The great City Hall cleanup had begun.
It took 1,500 people seven hours to put the shine back in the tattered, century-old landmark. They used 300 gallons of donated paint in colors such as slate gray, Dover white and men's-room green, pushed 100 stiff-bristled brooms down dusty corridors and stairwells and fed on 1,000 free hot dogs, 800 sandwiches and the satisfaction of hard work.
They replaced windows that had been broken or missing for a dozen years, used cherry picker trucks to repair electrical fixtures that had been dark for as long as anyone could remember, and came upon one pile of trash that could have been sitting there for 80 years. No kidding.
They also answered the burning question: How many lieutenant governors does it take to change a light bulb? Answer: One. Mark Singel did the job.
It was a giant barn-raising, starring neighborhood people, street people, fighters from Joe Frazier's gym and brokers from Century 21, Jaycees, park rangers, political science students and elementary school teachers - as well as the occasional celebrity in work clothes. Several hundred union painters, glaziers, carpenters and custodians turned out as well. City unions pitched in.
The hoopla began at 10 a.m. as the crowd gathered on the west side of City Hall. Councilman Angel Ortiz was standing in the cold with a vacuum cleaner slung over his shoulder. The Joseph A. Ferko string band was playing "When Irish Eyes are Smiling," and the Simple Green mascot - a huge, green alligator promoting a cleanser - danced a jig while William Penn walked around with a broom of twigs.
Then Mayor Rendell stepped up to the podium, and dozens of beefy men from the glaziers and painters unions rooted him on as he said things like, "We can take back the City of Philadelphia and deal with our own problems."
The mayor was honoring a campaign pledge to have City Hall smelling, if not like roses, then like Lysol within 90 days of taking office.
But long before the dignitaries unfolded their speeches, the spirit of volunteerism was already working up a sweat.
Five stories high, nine men and a woman were sprucing up a long-neglected back stairway on the south side, led by Peter K. Aborn, a former deputy property commissioner and assistant city managing director, who this year has learned what it is like to stand in an unemployment line.
With him was Al Torres, 50, a Bell Atlantic executive from Jenkintown who has worked downtown for 25 years and said, "The least I can do is give something back to the city."
There was bootblack Steve Lee, 32, who hawks the Daily News at 16th and Vine Streets and "wanted to help clean up the city." And first-grade teacher Vicki Rothbardt, a 35-year-old Quaker who cherishes her childhood trips down to City Hall with her grandmother. "It was huge," she remembered. "Like a palace. Like a castle."
And the Rev. Steve Perzan, who had driven five young men down from St. Gabriel's Hall in Audubon, Montgomery County. He selected the five because all are from Philadelphia, and all have been placed in his care by the courts.
"We have some kids who helped make some of the dirt in the city," Father Perzan said, "so I figured we'd come down and help clean it up."
It appeared some places hadn't received attention since the Progressive Era.
Bob Butera found that out. Butera, 57, a Center City lawyer and former Republican leader of the Pennsylvania House, was working alongside Ruben David, 37, a Department of Public Property employee, dusting the stairwell at the northwest entrance. Butera got ambitious and moved a heavy trash can to the side so he could clean the floor.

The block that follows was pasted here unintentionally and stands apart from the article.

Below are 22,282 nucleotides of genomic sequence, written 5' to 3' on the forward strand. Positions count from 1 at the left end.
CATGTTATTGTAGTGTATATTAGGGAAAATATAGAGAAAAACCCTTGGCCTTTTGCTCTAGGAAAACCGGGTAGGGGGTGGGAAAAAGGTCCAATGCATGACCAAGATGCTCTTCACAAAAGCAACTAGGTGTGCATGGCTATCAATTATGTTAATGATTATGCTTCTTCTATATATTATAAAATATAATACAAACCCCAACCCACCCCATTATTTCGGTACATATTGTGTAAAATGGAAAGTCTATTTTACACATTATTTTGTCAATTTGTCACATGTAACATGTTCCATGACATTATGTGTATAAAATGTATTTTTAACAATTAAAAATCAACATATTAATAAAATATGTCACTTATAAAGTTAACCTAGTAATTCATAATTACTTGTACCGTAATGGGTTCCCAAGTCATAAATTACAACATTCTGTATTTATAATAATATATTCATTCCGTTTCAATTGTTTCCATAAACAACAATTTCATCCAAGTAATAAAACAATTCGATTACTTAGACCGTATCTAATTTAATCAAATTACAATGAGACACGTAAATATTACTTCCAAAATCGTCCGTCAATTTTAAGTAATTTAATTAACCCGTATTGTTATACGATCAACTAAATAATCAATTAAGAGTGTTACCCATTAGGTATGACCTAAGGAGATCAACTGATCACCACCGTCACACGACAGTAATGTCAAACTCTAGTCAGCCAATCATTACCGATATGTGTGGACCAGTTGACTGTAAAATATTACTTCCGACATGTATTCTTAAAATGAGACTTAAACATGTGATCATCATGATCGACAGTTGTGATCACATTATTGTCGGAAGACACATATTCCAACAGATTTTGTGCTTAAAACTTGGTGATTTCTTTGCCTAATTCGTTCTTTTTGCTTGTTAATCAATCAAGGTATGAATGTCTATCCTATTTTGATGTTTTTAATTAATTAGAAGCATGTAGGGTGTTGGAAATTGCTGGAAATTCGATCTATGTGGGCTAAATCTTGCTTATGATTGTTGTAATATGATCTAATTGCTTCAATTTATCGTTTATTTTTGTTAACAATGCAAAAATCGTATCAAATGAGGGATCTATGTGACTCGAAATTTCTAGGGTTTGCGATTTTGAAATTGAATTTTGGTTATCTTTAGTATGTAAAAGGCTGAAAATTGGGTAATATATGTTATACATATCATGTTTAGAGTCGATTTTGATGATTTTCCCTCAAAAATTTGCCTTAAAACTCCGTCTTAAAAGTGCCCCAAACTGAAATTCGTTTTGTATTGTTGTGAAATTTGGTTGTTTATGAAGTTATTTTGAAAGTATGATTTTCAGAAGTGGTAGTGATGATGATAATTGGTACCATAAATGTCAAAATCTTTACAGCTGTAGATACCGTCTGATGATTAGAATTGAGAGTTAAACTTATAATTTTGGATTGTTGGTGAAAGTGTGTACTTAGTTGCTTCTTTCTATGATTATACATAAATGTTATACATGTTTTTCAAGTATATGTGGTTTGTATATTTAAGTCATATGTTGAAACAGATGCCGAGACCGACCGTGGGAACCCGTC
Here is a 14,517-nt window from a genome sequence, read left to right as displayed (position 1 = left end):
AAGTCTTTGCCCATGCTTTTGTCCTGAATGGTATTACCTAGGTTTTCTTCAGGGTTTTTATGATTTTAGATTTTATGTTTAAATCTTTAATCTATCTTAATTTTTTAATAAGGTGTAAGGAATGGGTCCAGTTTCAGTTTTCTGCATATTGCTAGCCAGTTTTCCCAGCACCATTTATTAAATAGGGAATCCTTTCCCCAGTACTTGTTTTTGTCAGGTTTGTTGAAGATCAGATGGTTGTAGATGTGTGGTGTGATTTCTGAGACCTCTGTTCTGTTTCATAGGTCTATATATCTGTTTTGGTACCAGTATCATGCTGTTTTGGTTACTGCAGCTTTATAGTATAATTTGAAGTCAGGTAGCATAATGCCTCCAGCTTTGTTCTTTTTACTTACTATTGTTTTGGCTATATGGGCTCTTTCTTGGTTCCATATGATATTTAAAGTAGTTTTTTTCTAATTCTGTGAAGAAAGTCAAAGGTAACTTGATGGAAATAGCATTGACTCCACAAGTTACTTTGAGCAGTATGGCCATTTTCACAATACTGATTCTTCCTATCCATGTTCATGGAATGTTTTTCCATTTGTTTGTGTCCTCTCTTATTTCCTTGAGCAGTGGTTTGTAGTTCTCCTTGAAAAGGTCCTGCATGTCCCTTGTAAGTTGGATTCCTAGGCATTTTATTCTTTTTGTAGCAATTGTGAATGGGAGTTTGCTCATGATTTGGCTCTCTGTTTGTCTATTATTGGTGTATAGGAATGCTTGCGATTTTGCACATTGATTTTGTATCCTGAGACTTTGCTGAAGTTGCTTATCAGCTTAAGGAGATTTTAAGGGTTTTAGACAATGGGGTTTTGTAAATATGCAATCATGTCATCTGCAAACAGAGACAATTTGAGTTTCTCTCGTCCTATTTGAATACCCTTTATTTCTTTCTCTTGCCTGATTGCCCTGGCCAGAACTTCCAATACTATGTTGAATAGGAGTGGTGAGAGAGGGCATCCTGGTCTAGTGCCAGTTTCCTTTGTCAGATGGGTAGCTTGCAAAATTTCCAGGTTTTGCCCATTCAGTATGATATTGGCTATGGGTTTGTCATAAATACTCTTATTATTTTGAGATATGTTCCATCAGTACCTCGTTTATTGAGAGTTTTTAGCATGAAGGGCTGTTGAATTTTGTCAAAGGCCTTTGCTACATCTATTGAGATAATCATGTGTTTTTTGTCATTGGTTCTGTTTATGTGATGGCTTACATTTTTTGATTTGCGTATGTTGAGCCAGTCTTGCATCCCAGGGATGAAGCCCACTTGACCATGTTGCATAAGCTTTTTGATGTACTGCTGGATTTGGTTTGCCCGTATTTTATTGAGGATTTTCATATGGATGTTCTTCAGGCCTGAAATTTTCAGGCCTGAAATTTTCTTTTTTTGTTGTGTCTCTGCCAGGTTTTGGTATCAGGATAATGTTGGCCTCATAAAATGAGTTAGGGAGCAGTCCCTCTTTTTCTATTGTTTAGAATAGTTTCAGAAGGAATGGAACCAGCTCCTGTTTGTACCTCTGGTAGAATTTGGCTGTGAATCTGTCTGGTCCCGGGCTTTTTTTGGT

Behind the trash can was a two-foot-high metal door that led to an air
Butera cracked open the door and gasped, "Look at this!"
A mound of paper and debris yielded a trove of well-preserved documents: an 1807 deed; a Legal Intelligencer from 1913; a blue roster card for patrolman Joseph Clifton, who has been appointed in 1890; a 1913 receipt from the Union League Barber Shop; a letter from the Civil Service Commission announcing that a 1913 plumber's helper exam was being postponed, and lawyers' business cards with phone numbers such as Keystone Race 2208.
"Actually, this is history," Butera said. "This is valuable stuff." Before long, Richard Tyler, the city's historic preservation officer, was on his hands and knees sorting through the time capsule preserved by neglect.
By the clock's toll at 3 o'clock, the apron around City Hall was empty again. The string band was gone, the registration tent had folded and the hot dog truck had moved on. Some kids were skateboarding down the steps to the subway and a few denizens of the street were rummaging through wastebaskets filled with remnants of ham and cheese sandwiches.
A Streets Department truck had pulled up to the southwest entrance to cart off boxes of rubbish. Inside, "Captain Sewer," the masked symbol of the Water Department, was getting ready to call it a day.
"I must say that this is the city of brotherly love," said the caped captain. "What they did today was an act of love, showing that they care about a prize possession of Philadelphia: City Hall.
"It was like an army that came in here. The job they did was astronomical. Not only does this place look clean, it smells clean."
Rose Moody, 67, a Center City resident who volunteered to help run the event, was saying she could not remember when she felt more positive about anything.
"I had people asking if they could come back in one or two months and have the same corridor because now that is their corridor. I had a lady in a wheelchair asking what she could do. Street people outside cleaning up and brushing cigarette butts away. They were so happy and proud of themselves."
About that time, one of the last citizens, a middle-age man in a racing cap, stepped off the City Hall elevator.
"Have a good day?" Moody asked.
"Had a great day," the man replied. "We ought to do this every 100 years."